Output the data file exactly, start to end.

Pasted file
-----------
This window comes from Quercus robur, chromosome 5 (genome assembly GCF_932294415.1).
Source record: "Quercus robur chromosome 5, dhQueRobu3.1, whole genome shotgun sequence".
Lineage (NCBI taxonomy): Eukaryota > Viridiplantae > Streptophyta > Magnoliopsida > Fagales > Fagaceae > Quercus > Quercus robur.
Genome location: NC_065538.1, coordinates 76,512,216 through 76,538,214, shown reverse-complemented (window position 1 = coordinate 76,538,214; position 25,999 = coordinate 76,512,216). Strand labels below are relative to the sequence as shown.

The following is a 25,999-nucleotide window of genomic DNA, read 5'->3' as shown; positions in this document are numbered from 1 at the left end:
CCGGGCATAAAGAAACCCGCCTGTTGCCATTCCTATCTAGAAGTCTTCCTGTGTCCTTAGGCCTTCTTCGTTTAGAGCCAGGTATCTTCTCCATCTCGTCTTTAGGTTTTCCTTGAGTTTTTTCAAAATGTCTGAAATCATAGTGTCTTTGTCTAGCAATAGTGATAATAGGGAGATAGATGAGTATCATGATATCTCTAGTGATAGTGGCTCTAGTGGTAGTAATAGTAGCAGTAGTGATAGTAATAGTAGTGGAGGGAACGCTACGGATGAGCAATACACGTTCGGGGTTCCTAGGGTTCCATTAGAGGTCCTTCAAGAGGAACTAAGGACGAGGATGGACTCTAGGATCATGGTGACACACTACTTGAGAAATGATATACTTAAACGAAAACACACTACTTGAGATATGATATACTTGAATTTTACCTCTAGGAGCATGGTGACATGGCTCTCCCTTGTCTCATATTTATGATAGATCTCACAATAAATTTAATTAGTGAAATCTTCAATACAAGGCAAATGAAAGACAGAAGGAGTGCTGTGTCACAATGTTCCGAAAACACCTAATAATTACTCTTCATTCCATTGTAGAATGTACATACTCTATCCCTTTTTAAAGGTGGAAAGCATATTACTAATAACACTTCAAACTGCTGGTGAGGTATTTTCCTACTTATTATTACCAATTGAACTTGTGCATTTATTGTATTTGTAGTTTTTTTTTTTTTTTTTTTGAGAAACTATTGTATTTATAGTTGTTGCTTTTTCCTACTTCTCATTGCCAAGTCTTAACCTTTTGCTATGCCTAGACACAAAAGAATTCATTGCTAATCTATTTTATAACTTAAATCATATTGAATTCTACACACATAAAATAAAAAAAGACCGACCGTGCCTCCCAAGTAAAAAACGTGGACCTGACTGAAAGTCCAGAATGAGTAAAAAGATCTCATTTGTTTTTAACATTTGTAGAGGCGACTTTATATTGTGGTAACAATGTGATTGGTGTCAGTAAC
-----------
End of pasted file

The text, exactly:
This window comes from Quercus robur, chromosome 5 (genome assembly GCF_932294415.1).
Source record: "Quercus robur chromosome 5, dhQueRobu3.1, whole genome shotgun sequence".
Lineage (NCBI taxonomy): Eukaryota > Viridiplantae > Streptophyta > Magnoliopsida > Fagales > Fagaceae > Quercus > Quercus robur.
Genome location: NC_065538.1, coordinates 76,512,216 through 76,538,214, shown reverse-complemented (window position 1 = coordinate 76,538,214; position 25,999 = coordinate 76,512,216). Strand labels below are relative to the sequence as shown.

The following is a 25,999-nucleotide window of genomic DNA, read 5'->3' as shown; positions in this document are numbered from 1 at the left end:
CCGGGCATAAAGAAACCCGCCTGTTGCCATTCCTATCTAGAAGTCTTCCTGTGTCCTTAGGCCTTCTTCGTTTAGAGCCAGGTATCTTCTCCATCTCGTCTTTAGGTTTTCCTTGAGTTTTTTCAAAATGTCTGAAATCATAGTGTCTTTGTCTAGCAATAGTGATAATAGGGAGATAGATGAGTATCATGATATCTCTAGTGATAGTGGCTCTAGTGGTAGTAATAGTAGCAGTAGTGATAGTAATAGTAGTGGAGGGAACGCTACGGATGAGCAATACACGTTCGGGGTTCCTAGGGTTCCATTAGAGGTCCTTCAAGAGGAACTAAGGACGAGGATGGACTCTAGGATCATGGTGACACACTACTTGAGAAATGATATACTTAAACGAAAACACACTACTTGAGATATGATATACTTGAATTTTACCTCTAGGAGCATGGTGACATGGCTCTCCCTTGTCTCATATTTATGATAGATCTCACAATAAATTTAATTAGTGAAATCTTCAATACAAGGCAAATGAAAGACAGAAGGAGTGCTGTGTCACAATGTTCCGAAAACACCTAATAATTACTCTTCATTCCATTGTAGAATGTACATACTCTATCCCTTTTTAAAGGTGGAAAGCATATTACTAATAACACTTCAAACTGCTGGTGAGGTATTTTCCTACTTATTATTACCAATTGAACTTGTGCATTTATTGTATTTGTAGTTTTTTTTTTTTTTTTTTTGAGAAACTATTGTATTTATAGTTGTTGCTTTTTCCTACTTCTCATTGCCAAGTCTTAACCTTTTGCTATGCCTAGACACAAAAGAATTCATTGCTAATCTATTTTATAACTTAAATCATATTGAATTCTACACACATAAAATAAAAAAAGACCGACCGTGCCTCCCAAGTAAAAAACGTGGACCTGACTGAAAGTCCAGAATGAGTAAAAAGATCTCATTTGTTTTTAACATTTGTAGAGGCGACTTTATATTGTGGTAACAATGTGATTGGTGTCAGTAAC